Wide open spaces: Jarrard Ranch purchase crucial link in open space plan
Whether it’s fishing, walking, bicycling, horseback riding, rafting or viewing wildlife, Carson City residents don’t have to leave the city to find outdoor recreation.
Ever since the mid-1990s when voters approved the Quality of Life Initiative, Open Space Manager Juan Guzman has been working behind the scenes to acquire thousands of acres to be set aside for the enjoyment of residents and visitors.
Most recently, the Board of Supervisors approved the purchase of the 368-acre Jarrard Ranch on Carson River Road for more than $3.7 million.
“It has been a very long time coming,” Guzman said of the negotiations.
At issue were two parcels – one east of the river and one west. A compromise was reached for the city to purchase only the west parcel, with an opportunity to take another look at the east parcel at a future date.
The purchase will be a complement to the prior acquisition in 2007 of the adjoining Andersen Ranch. The two properties are known as Buzzy’s Ranch, named for previous owner Buzz Andersen.
“This is one of the pieces of property that has been defined as significant because it’s so visible on Carson River Road. And because of its expanse of green, the scenic value is really good, too,” Guzman said.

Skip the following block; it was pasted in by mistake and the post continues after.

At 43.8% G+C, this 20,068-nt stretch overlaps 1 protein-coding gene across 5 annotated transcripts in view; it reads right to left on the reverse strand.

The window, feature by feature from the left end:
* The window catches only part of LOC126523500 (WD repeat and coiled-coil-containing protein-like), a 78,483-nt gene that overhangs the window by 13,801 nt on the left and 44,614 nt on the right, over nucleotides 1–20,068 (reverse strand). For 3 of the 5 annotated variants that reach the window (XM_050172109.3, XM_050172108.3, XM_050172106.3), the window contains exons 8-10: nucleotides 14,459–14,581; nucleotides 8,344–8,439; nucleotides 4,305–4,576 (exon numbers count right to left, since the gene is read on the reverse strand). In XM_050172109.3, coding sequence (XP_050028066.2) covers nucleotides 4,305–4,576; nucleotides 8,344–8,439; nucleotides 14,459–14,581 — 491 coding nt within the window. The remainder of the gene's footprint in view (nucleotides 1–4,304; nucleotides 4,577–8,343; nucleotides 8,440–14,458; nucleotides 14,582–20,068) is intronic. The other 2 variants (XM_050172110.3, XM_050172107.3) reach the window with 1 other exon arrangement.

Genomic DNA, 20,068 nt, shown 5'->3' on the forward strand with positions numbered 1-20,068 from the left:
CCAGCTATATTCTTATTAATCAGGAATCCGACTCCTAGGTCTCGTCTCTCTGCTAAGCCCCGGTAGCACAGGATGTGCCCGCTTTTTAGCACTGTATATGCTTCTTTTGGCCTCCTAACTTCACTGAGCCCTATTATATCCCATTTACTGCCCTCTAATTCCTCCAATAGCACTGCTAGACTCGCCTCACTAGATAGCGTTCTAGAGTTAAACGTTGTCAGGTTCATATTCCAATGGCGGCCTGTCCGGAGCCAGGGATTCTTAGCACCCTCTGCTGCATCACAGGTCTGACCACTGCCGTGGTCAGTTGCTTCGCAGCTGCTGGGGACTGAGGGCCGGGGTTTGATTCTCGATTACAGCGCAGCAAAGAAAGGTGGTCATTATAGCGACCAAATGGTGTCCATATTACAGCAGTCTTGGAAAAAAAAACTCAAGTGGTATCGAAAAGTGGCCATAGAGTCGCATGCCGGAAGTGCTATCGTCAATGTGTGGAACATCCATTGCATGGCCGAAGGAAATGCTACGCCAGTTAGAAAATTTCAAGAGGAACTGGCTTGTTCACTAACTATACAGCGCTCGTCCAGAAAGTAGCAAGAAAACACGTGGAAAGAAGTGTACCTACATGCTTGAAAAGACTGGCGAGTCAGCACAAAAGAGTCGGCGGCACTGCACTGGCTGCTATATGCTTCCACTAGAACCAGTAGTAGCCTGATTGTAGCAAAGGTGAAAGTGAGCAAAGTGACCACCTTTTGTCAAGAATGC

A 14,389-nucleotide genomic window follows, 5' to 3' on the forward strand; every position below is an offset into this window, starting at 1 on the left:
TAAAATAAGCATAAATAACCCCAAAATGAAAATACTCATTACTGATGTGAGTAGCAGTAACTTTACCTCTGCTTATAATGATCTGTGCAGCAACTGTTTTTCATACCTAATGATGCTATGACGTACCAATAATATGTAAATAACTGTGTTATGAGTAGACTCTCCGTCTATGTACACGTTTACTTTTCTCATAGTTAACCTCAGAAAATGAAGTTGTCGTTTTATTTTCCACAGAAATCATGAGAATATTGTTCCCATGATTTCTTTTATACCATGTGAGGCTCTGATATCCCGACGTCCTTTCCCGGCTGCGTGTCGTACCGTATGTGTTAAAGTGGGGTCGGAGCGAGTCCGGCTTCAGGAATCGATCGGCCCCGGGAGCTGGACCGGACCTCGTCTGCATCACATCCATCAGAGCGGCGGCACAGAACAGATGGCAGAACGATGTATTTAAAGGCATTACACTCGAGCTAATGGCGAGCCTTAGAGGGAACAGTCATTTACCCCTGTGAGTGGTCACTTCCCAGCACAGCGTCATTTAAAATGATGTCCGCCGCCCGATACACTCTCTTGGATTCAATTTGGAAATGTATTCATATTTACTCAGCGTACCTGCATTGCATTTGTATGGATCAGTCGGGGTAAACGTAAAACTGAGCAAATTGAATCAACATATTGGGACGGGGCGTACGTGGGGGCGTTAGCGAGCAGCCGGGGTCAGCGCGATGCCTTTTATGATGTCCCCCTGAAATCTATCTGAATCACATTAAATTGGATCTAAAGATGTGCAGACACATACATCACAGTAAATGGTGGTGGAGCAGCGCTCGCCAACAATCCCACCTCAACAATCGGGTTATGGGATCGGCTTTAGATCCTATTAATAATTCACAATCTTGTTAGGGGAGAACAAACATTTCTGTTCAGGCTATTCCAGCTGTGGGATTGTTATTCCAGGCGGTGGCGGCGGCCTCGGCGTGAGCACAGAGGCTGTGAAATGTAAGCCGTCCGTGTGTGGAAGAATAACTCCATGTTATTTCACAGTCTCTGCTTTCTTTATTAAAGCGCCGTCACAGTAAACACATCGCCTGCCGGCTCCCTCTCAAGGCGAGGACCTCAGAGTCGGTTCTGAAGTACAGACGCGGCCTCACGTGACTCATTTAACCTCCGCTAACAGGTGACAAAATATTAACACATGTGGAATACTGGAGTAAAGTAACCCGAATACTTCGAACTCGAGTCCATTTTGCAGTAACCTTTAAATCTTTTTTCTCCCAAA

“Because of its proximity to the river, it’s a place where people can recreate, whether fishing, walking, horseback riding or bicycling. There is no motorized use there,” he said.
Joe Childs, a resident of eight years whose property backs up to Riverview Park near the Jarrard land, said he is very pleased with the purchase for the residents of Carson City.
“I didn’t grow up here, but I’ve talked to lots of people who used to sneak onto that ranch to catch frogs or snakes when they were kids, and I grew up doing those things somewhere else where there is now a shopping mall,” Childs said.
He said open space offers all kinds of recreation, and that he has become “quite a birder” since becoming aware of all the wildlife nearby. Most recently, he said he watched a pair of eagles along the river.
Childs also praised Guzman’s efforts in doing so much for the people of Carson City.
“Juan is a champion of all that is good, and if I hear he is working on a deal, I have faith he will do the best job possible – and I’m cynical by nature,” he said.
The Jarrard purchase will connect to the Silver Saddle Ranch and Riverview Park, Guzman said.
“All those trails will connect. That’s the beauty of it. We’ll be able to provide loops for people to ride and walk all along the river,” he said.
Some of the Jarrard property will be left wild, Guzman said.
“You don’t necessarily need a trail to go fishing at your favorite fishing hole,” he said.
The present owner will continue to use the property until he sells the water rights, but the public will have access all along the river from Mexican Dam at the south end to Morgan Mill Park at the north.